Slade:

I did! It was my most recent episode. Just talking about the phenomenon of stranger angels, which is something that I read about and podcasted about in the past, but I had a whole different take on it while travelling, really around the concept of how you can be one of these people.

Like my past experiences have been all about receiving those experiences as opposed to, this time I was travelling with someone who is very actively likes to be a stranger angel. So it activated a different awareness about what it means to move through the world and interact with people that way.

Patrick:

What else is going on?

Slade:

You know, like Ash said, it's really not, for me, about pedaling anything in particular. I also believe in authenticity and I believe that putting yourself out there and talking about things that you're interested in and hosting a space where other people can do the same is a really powerful form of marketing, and you don't have to jump up and down and sell things in order to connect with people.

I really do believe in the concept of marketing yourself as being... Find a group of people that you share something in common with and go be relentlessly helpful to them.

Ash:

I love that. I love that! Be relentlessly helpful.

Slade:

I have to give credit to Tim Grahl. He's something of a business mentor to me and he comes from the independent publishing community. That's his definition and it's one I've taken and borrowed. My interpretation of that has been to create space with my platform for other people to come and...

It's not only about me making this content and putting it out there. That's one part of it. The authenticity. But also using my social media platform as a big keg party basically. I don't have control over it. It's not a... The Shift Your Spirits community on Facebook has been a surprising revelation in how... you know when you are in these groups where there are tens and thousands of people and no one is talking or commenting on anything, and the moderators and admin people are trying to get a discussion going and it's just fallen flat...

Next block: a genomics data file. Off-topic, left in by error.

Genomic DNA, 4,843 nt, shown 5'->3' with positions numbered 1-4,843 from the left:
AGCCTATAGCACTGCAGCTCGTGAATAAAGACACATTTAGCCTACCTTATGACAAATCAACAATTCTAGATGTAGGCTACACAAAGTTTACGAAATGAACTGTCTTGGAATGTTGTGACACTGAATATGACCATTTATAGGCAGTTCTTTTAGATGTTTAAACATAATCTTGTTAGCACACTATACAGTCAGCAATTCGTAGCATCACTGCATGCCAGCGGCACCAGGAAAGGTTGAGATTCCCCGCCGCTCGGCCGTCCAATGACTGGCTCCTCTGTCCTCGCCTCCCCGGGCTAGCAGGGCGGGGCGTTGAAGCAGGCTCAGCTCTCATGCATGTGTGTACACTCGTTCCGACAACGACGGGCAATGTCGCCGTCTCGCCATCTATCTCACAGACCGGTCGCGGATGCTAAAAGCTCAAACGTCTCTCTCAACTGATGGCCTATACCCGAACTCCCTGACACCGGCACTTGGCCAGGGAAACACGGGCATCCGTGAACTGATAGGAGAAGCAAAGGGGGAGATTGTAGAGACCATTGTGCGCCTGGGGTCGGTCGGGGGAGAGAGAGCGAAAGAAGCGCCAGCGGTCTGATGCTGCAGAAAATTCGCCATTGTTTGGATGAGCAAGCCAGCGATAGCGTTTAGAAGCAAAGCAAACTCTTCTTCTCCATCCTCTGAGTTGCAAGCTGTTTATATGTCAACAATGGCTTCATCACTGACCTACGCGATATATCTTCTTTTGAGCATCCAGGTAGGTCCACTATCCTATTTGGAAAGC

Ash:

I feel like that's how my group has become, but only because I've neglected it.

Slade:

Well, you know, it was one of my biggest fears, honestly, and starting a community like that was like, Ohmygod, how do I pump these people up? I thought I needed to be some kind of cheerleader or something and that's not my personality.

And what I have found...

Ash:

No!

Slade:

What I've found is that by inviting all these people and just creating a space for them to talk about all the things that they want to talk about, they all have their own paranormal experiences. They all have their own spiritual modalities that they study and so I have been very hands off with the community.

I'm hosting this community and that's my role. The people who participate, the members are the ones generating the discussion. I often don't even comment on the discussions because there are so many of them, and I love just kind of drifting through, quasi-invisibly, and seeing all the things that are going on.

And I have to tell you, I'm really proud to have my name on something that I didn't make but that nevertheless I feel like I invited to happen. And it's really about other people. It's not about me.

And when you're an author, you're an online personality or podcast host like we are, it's very easy to come from this ego space of being a performer and being like, the one who's the centre of attention. I have found that I'm moving into that. Weirdly I've become more collaborative, less about it being about me, and more about it being about everyone else.

So for me right now, the growth in Shift Your Spirits is all about the people who listen to the show and interact on Facebook and create this cool space where they talk about cooler stuff than I might even think to bring up.

If you'd like to check that out, by all means, we'd love to have you.

Patrick:

And I'll put all of the links that we mentioned two groups and Instagram and websites. And we'll put all of those in the show notes.

Great idea, Ash!

Ash:

Thank you!

Slade:

That was fun!

Patrick:

You are a genius.

Ash:

I know. I'm also humble.

Patrick:

And I'm, right now, just so you know, I'm gonna take a screenshot selfie of all three of us on the screen.

Are you ready for the countdown?

Here's my classic smile. You ready?

One..

Two..

Three..... Wait, did I do it right?

OH NO I didn't do it right! I did it wrong! It's Command-Shift-3.

One.

Two.

Three.

YAAAAAAAY! Thank you.

Slade:

Fun.

About the Show

Fewer hearts and flowers than most New Age blather.